(1)  S.C.R. 873, 877, 822. (2)  S.C.R. 379, 391, 393.
(3) (1936-37) 56 C.L.R. 337, 379.
373 privilege of keeping such a warehouse but
that does not mean that the object and purpose of the Act is not imposition,
collection and realisation of duty of excise. This rule is a means of making
the realisation of duty effective and necessarily incidental to effectual
legislation for collection of duties. Attorney-General for Canada v. Attorney-General
for British Columbia (1). Looking at the scheme of the Act, its object and
purpose, its true nature and character and the pith and substance the
conclusion is inevitable that the Act was within the legislative competence of
the Central legislature and although there may be certain matters otherwise
within the legislative competence of the provincial legislature they are
necessarily incidental to effective legislation by the Central legislature. The
various provisions of the Act and the Rules made thereunder were, in our
opinion, essentially connected with the levying & collection of excise duty
and in its true nature and character the Act remains one that falls under item
45 of List 1 and the incidental trenching upon the provincial field of items 27
or 29 would not affect its constitutionality because the extent of invasion of
the provincial field may be a circumstance to determine the true pith and
substance but once that question is determined the Act, in our opinion, would
fall on the side of Central field and not that of the provincial field.
Prafulla Kumar Mukherjee v. Bank of Commerce Ltd. (").
It was then contended that the restrictions
imposed were unreasonable and therefore not saved by Art. 19(6). The basis of
this argument was that there is no procedure laid down in the provisions for
levying penalties nor any provision made for notice or the taking of evidence
and power of confiscation was given to persons who could not be termed
unbiased. If the tribunal is to act judicially it must confirm to the
principles of natural justice of audi alteram partem and there is no dispute
that in the instant case there was no breach of this rule. Not only this, there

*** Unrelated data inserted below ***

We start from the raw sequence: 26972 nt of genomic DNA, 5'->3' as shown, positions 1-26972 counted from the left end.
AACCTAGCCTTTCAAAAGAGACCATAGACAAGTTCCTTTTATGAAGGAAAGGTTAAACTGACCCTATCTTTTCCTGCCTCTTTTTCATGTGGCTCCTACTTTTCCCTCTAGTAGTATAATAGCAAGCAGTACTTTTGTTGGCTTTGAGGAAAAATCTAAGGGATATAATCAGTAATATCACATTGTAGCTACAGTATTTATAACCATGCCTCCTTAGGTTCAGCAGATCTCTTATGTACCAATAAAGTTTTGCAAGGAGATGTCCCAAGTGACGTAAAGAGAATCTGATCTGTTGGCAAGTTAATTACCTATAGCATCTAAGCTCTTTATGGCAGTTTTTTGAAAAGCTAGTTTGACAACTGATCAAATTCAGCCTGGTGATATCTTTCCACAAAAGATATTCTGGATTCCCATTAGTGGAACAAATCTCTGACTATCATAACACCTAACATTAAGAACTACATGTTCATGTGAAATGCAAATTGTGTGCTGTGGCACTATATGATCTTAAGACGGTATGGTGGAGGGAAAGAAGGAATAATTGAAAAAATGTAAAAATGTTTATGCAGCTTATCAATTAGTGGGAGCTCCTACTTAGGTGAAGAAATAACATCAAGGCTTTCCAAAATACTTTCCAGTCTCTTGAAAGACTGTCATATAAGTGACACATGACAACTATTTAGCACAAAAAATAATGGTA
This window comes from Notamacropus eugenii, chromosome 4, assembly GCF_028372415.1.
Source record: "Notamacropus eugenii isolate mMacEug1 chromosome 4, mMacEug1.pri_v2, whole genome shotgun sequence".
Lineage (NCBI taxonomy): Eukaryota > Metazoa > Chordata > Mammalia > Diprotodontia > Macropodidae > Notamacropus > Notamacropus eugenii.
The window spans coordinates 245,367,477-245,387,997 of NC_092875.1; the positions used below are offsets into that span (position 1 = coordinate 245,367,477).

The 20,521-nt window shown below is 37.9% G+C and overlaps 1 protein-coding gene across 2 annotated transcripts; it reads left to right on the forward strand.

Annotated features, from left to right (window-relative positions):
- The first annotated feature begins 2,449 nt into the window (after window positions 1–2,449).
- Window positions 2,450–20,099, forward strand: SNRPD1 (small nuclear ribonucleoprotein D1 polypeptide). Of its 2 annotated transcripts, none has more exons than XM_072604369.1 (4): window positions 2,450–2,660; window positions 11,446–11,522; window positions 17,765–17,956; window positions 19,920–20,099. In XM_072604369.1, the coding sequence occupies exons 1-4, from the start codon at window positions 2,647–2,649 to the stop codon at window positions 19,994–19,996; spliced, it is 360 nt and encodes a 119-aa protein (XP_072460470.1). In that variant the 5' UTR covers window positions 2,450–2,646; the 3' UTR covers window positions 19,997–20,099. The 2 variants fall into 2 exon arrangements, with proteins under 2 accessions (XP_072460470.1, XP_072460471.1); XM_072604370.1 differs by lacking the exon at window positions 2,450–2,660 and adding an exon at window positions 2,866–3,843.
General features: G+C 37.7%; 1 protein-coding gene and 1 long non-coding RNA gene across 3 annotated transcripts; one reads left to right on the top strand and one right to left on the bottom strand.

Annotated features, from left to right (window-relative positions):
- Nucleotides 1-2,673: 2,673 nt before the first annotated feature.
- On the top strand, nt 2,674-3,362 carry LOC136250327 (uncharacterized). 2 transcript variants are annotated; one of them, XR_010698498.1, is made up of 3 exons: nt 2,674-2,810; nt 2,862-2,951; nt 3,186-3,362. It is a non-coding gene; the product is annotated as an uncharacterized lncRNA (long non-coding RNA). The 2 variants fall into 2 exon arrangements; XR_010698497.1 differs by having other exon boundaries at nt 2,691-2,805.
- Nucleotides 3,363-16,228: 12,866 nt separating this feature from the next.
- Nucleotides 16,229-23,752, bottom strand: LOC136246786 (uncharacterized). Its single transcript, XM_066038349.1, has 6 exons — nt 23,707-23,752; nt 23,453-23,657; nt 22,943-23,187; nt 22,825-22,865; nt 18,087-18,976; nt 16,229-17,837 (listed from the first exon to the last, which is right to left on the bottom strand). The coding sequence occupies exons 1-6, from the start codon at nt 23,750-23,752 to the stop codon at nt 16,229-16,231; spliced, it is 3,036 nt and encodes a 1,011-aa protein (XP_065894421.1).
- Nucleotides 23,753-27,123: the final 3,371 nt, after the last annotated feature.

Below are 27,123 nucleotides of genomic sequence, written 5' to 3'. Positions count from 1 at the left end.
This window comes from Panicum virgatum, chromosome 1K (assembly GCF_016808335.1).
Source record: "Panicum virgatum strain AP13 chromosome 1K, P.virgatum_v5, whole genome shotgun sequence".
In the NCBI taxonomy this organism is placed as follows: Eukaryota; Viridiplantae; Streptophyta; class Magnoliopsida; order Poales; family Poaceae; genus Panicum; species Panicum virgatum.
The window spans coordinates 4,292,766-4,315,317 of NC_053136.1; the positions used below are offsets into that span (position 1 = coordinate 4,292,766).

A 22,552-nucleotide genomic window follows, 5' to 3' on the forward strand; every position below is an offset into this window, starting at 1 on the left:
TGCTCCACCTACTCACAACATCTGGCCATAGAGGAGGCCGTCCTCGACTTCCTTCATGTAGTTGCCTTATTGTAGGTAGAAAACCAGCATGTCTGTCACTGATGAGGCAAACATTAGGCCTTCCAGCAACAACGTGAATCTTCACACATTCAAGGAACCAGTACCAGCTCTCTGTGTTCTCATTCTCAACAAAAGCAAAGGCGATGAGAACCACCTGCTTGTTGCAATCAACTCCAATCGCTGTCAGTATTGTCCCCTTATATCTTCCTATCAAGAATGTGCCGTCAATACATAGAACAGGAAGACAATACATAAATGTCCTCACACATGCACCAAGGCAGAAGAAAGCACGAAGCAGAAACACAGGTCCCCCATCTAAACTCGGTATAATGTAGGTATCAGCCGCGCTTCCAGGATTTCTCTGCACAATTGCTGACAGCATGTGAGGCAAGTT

is a right of appeal and a revision is also provided and both these remedies
the petitioner availed himself of. The (1)  A.C. 111, 118.
48 (2)  L.R. 74 I.A. 23, 41, 374
argument of unreasonable restriction because of this ground must also fail.
Lastly, it was contended that the two main
orders passed were ultra vires because in the first case the petitioner was
asked to deposit the penalty before his appeal or revision could be heard and
reliance was placed on Himmatlal Harilal Mehta v. The State of Madhya Pradesh
(1). But it is difficult to see how that case applies.
There was no illegal imposition on the
petitioner nor is it shown that anything was threatened to be realised without
the authority of law. In regard to the second order Mohammad Satar had ceased
to be the petitioner's surety and therefore in terms of the proviso to r. 140
of the Excise Rules which was as follows :- " Provided that in the event
of death, insolvency or inefficiency of the surety or where the amount of the bond
is inadequate, the collector may in his discretion demand a fresh bond; and
may, if the security furnished for a bond is not adequate, demand additional
security." The Collector was acting within his powers if he asked for the
deposit of cash security of Rs. 10,000. This is not a matter with which we can,
in the circumstances of this case,' interfere. It was also urged that the
orders passed were mala fide but no such allegation was made in the petition
nor is it shown as to why the orders are mala fide.
In our opinion this petition is without
substance and is therefore dismissed with costs.
(1)  S.C.R. 1122.